However, the Irish traditions of shaping the loaves round, dusting them heavily with flour, and cutting a cross deep into the top of them, seem to go back to the early days, when the breads were often baked in iron skillets or deep Dutch ovens.
Today we bake these breads on trays inside modern ovens that provide controlled heat for a perfect result.
How to handle soda bread dough:
Do not be tempted to knead the soda bread made with baking powder or baking soda the same way you would knead yeast bread. Too much handling causes the bread to toughen.
The process should not take more than a few minutes from the time you add the buttermilk to the time you put it in the oven- any longer, and the action of the baking soda is lost.
What kind of flour can be used to make soda breads?
A half-and-half mixture of whole wheat flour and white flour works the best, but hundreds of recipes out there also call for rye, oats or spelt, and even beer.
I like using whole wheat flour over white flour because it is a healthier option. In Ireland, you will find different types of flour that you can use, but we are not going to talk about that as we live in the US and have different kinds of products here.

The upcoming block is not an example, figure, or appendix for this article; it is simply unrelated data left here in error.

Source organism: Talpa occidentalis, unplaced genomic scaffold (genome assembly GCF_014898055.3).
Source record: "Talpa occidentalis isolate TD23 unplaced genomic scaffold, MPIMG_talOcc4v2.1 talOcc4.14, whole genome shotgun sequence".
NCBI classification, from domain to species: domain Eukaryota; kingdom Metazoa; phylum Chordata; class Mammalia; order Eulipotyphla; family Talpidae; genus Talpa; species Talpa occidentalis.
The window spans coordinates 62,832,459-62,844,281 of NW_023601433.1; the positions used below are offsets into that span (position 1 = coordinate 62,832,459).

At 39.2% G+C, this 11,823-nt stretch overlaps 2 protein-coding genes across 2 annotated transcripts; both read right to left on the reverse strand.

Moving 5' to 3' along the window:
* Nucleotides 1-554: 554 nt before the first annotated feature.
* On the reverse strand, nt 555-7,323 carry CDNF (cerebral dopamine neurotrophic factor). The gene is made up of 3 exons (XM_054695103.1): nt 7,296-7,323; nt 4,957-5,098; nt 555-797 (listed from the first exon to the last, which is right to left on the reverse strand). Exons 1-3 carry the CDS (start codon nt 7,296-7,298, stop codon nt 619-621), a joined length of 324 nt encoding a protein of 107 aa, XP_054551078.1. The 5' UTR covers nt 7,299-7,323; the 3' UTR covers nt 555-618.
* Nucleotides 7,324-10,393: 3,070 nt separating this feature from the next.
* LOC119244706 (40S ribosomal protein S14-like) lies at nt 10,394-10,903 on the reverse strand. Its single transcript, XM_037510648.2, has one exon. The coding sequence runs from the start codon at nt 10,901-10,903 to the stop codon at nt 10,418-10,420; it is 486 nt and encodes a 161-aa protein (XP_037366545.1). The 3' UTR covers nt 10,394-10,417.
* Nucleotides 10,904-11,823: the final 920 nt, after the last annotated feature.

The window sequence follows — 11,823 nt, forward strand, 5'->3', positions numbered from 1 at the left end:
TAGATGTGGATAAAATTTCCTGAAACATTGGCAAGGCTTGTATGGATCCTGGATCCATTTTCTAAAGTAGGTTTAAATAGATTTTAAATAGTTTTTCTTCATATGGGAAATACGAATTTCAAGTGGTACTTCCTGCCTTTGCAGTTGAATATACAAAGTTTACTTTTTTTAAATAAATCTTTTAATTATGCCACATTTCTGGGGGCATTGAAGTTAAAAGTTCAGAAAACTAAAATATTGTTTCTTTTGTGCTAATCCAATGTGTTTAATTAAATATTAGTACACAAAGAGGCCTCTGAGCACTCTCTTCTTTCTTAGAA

What ingredients do we need for this brown soda bread:
- All-purpose flour
- Whole wheat flour – is healthier and with a lower glycemic index
- Rolled oats – for texture
- Baking soda – for rising
- Molasses (black treacle) – brings a little bit of sweetness and color to the bread.
How to make Irish Brown Soda Bread With Molasses:
First of all, you will need to preheat the oven to 450F. Yes, it is hot, but we will bake this bread only for 15 minutes at this temperature, and then we will lower it to 400F. Stay with me, please.
In a large bowl, combine the flour, oats, salt, and baking soda. We will mix the dry ingredients first, then add the liquid over.
Make a little well in the middle of the flour and add the buttermilk and molasses.
Using a fork, stir the liquid, gradually bringing the flour in from around the edge.
With floured hands, lightly knead to a soft dough. Shape the dough into a round and place it on the parchment paper.
Press the dough flat about two inches/5cm thick. Use a sharp knife with a long blade to cut a deep cross on the top.
Why do we have to cut a cross on top of the soda bread?
Traditionally, a deep cross is cut into the top of the soda bread, giving it its distinctive appearance. Mothers used to tell their children that the cross allowed the fairies to escape.